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In this fresh and razor-sharp debut novel, teenage angst and evangelical ardor make a pilgrimage across an endlessly interchangeable American landscape of highways, motels, and strip malls. Sporting a "King Jesus Returns " t-shirt and well stocked with end-times pamphlets, Jess makes semi-earnest efforts to believe but is thwarted at every turn by a string of familiar and yet freshly rendered teenage obsessions. From "Will the world end?" to "Will I ever fall in love?" each tender worry, big and small, is brilliantly rendered with emotional weight. Mary Miller reinvents the classic American literary road-trip story, reviving its august traditions with the yearning and spiritual ennui of twenty-first-century adolescence. As the last day approaches, Jess's teenage myopia gradually gives way to a growing awareness of the painful undercurrents of her fractured family.
With a deadpan humor and a savage charm that belie a deep sympathy for her characters, Miller captures the gnawing uneasiness, sexual rivalry, and escalating self-doubt of teenage life in America, where the end always seems nigh and our illusions are necessary protections against that which we can't control.
Publishers Weekly® Reviews
- Reviewed in: Publishers Weekly, page .
- Review Date: 2013-10-07
- Reviewer: Staff
The Metcalf family may be road-tripping toward the Rapture in California in Miller’s debut novel, but the cross-country journey marks the beginning, rather than the end, of an examined life for her 15-year-old narrator, Jess. Between discovering that her prayer-happy father has lost his job and finding the positive pregnancy test that her 17-year-old sister, Elise, took in a Biloxi hotel bathroom, young Jess has plenty on her mind, as middle America speeds past the windows of the family’s Taurus. With so much in flux, she starts asking questions—about their matching black “King Jesus Returns!” T-shirts, about the purity ring her father gave her, and about herself. Meanwhile, Jess and Elise set a course for debauchery in roadside hotels, drinking and partying with any boys they can attract. It’s an apocalypse-driven ripening for Jess. Beyond the well-crafted coming-of-age narrative, Miller gets every little detail about the South—from the way the sky greens before a storm to gas stations where Hank Williams Jr.’s “Family Tradition” blares—just right. But it’s Jess’s earnest, searching voice, as she contemplates her parents, the trip, and their values, that lingers after Miller’s story has finished. In Jess, Miller has created a narrator worthy of comparison with those of contemporaries such as Karen Thompson Walker and of greats such as Carson McCullers. (Jan.)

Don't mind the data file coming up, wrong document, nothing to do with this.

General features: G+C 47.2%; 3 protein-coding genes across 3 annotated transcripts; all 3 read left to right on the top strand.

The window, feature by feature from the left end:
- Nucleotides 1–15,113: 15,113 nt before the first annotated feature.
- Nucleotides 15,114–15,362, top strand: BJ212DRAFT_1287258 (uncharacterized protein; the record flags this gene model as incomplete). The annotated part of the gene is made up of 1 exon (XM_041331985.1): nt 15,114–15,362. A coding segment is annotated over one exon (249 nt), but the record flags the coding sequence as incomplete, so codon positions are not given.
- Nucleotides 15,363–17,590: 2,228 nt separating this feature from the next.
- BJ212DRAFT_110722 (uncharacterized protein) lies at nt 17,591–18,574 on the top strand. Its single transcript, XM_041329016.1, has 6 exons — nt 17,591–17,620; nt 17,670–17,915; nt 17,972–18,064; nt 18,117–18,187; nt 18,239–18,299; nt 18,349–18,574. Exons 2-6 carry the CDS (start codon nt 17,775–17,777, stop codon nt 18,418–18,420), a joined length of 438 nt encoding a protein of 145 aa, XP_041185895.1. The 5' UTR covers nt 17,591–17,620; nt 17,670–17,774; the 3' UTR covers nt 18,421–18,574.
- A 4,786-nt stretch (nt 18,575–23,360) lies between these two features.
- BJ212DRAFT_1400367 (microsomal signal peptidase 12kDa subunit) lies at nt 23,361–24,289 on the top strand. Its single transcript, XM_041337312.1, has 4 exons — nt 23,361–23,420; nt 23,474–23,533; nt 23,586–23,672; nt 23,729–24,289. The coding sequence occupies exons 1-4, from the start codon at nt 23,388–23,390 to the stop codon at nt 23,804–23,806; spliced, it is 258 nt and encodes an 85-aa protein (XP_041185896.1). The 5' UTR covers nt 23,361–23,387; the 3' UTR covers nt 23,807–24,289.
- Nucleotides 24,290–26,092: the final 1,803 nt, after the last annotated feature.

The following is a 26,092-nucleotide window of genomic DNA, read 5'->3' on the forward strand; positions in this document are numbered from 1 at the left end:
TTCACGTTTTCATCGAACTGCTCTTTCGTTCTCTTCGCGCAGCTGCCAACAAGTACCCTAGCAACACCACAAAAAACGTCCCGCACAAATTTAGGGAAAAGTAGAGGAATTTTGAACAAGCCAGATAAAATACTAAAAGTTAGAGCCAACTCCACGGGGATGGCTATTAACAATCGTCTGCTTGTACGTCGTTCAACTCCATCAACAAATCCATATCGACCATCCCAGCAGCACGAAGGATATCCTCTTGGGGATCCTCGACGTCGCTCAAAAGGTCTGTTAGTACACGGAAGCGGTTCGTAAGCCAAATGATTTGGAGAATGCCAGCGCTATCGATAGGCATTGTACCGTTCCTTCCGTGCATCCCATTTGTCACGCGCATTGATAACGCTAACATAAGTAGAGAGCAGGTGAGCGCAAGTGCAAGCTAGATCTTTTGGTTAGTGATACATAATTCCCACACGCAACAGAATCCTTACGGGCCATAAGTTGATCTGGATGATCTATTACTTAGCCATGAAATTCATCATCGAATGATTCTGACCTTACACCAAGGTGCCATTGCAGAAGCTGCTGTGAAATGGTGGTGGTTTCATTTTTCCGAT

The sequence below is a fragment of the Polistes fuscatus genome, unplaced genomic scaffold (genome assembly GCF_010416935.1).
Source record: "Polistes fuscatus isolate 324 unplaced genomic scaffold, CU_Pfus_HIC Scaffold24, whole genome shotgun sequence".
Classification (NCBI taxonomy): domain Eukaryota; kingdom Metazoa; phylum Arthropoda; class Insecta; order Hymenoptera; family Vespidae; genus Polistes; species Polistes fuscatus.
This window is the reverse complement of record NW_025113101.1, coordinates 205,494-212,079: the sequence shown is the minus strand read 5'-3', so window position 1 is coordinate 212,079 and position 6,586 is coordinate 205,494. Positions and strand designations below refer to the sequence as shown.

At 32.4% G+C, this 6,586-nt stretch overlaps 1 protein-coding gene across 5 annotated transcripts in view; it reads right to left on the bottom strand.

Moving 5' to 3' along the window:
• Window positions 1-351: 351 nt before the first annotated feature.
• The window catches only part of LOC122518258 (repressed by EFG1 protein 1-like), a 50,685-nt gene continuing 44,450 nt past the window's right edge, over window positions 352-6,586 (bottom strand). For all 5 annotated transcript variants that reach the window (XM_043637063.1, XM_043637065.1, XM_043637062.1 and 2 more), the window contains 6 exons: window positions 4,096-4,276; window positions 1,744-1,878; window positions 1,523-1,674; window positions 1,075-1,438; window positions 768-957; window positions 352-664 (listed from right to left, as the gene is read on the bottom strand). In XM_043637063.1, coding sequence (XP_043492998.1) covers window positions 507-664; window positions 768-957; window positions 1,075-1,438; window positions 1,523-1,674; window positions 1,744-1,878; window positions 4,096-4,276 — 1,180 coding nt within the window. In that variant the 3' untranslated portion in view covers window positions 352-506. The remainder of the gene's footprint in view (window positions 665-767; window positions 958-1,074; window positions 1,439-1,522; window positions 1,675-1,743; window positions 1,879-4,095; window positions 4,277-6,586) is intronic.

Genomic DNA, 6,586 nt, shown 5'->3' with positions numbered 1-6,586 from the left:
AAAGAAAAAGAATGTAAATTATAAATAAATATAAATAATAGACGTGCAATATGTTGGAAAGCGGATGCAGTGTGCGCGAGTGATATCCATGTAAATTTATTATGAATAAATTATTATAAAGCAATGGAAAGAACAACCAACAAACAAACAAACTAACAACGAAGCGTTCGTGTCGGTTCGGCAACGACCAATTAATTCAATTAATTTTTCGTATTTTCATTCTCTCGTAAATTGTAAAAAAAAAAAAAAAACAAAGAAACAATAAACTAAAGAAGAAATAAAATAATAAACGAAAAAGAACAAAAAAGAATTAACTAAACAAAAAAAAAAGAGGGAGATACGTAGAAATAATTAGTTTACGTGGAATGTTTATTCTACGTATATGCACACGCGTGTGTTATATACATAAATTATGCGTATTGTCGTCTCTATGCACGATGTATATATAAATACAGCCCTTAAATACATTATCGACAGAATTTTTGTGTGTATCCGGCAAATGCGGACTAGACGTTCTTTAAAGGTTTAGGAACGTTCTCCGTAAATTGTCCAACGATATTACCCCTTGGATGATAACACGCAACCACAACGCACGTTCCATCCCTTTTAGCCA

A fractured family awaits the rapture
If you knew the world was going to end in less than a week, how would you spend your final days? Though few people would likely answer that question by piling into a car and taking a road trip across the country, in Mary Miller’s The Last Days of California, that’s exactly what the Metcalfs choose to do. Believing they will soon ascend to their rightful home in the kingdom of heaven, this family of four sets out from Alabama with the goal of reaching California by the end of the week so that they might be among the last people on Earth to witness the impending Rapture.
As with all epic pilgrimages, there are plenty of bumps along the way. For 15-year-old Jess, the end of the world might be a welcome relief given the host of worries she’s juggling. From her exasperated parents, whom she just can’t understand (and what’s worse, they don’t have a clue about what to do with her either) to her beautiful but rebellious older sister, Elise, who smokes and drinks and is also secretly pregnant, Jess has more than her fair share of earthly problems. As the family weaves through the Midwest, each day offers Jess new questions to ponder and new temptations to resist or surrender to. Jess begins to wonder how many other people she can ultimately save if it means losing herself in the process.
The Last Days of California tells a traditional coming-of-age tale within an apocalyptic framework, a narrative marriage that works beautifully. Witnessing Jess’ despair and wonder as she awkwardly lurches through an increasingly foreign world feels like being right back in the middle of one’s own raw, aching teenage years, where confusion and hormones rule and every blunder feels fatal.
Reveling in the dysfunction of its characters, The Last Days of California is no fairy tale, but it is timely, true and—at times—even a little bit tender. Miller is a talent to watch.
Don't miss our Q&A with Mary Miller about The Last Days of California.